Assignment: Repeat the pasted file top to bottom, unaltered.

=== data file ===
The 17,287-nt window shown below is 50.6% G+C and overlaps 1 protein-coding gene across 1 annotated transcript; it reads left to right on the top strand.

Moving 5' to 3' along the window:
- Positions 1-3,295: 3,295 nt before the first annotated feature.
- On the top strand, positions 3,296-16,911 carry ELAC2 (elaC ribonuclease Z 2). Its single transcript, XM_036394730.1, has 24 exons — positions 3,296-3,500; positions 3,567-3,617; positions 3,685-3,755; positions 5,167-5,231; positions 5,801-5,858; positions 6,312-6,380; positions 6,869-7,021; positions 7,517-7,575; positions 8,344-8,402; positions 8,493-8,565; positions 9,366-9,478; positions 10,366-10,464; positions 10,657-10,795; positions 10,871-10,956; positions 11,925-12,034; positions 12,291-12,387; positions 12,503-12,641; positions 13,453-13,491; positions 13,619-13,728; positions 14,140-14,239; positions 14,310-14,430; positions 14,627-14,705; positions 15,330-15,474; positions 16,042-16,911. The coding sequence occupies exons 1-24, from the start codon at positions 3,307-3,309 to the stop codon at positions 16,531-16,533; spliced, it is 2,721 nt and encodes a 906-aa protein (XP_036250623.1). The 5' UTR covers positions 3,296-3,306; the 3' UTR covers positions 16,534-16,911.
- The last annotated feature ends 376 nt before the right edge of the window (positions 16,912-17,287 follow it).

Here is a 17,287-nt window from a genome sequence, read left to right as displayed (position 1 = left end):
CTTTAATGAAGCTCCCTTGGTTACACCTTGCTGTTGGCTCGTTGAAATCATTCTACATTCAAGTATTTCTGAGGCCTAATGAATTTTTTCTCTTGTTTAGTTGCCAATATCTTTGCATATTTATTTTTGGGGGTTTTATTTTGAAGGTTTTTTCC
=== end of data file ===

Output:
The 17,287-nt window shown below is 50.6% G+C and overlaps 1 protein-coding gene across 1 annotated transcript; it reads left to right on the top strand.

Moving 5' to 3' along the window:
- Positions 1-3,295: 3,295 nt before the first annotated feature.
- On the top strand, positions 3,296-16,911 carry ELAC2 (elaC ribonuclease Z 2). Its single transcript, XM_036394730.1, has 24 exons — positions 3,296-3,500; positions 3,567-3,617; positions 3,685-3,755; positions 5,167-5,231; positions 5,801-5,858; positions 6,312-6,380; positions 6,869-7,021; positions 7,517-7,575; positions 8,344-8,402; positions 8,493-8,565; positions 9,366-9,478; positions 10,366-10,464; positions 10,657-10,795; positions 10,871-10,956; positions 11,925-12,034; positions 12,291-12,387; positions 12,503-12,641; positions 13,453-13,491; positions 13,619-13,728; positions 14,140-14,239; positions 14,310-14,430; positions 14,627-14,705; positions 15,330-15,474; positions 16,042-16,911. The coding sequence occupies exons 1-24, from the start codon at positions 3,307-3,309 to the stop codon at positions 16,531-16,533; spliced, it is 2,721 nt and encodes a 906-aa protein (XP_036250623.1). The 5' UTR covers positions 3,296-3,306; the 3' UTR covers positions 16,534-16,911.
- The last annotated feature ends 376 nt before the right edge of the window (positions 16,912-17,287 follow it).

Here is a 17,287-nt window from a genome sequence, read left to right as displayed (position 1 = left end):
CTTTAATGAAGCTCCCTTGGTTACACCTTGCTGTTGGCTCGTTGAAATCATTCTACATTCAAGTATTTCTGAGGCCTAATGAATTTTTTCTCTTGTTTAGTTGCCAATATCTTTGCATATTTATTTTTGGGGGTTTTATTTTGAAGGTTTTTTCC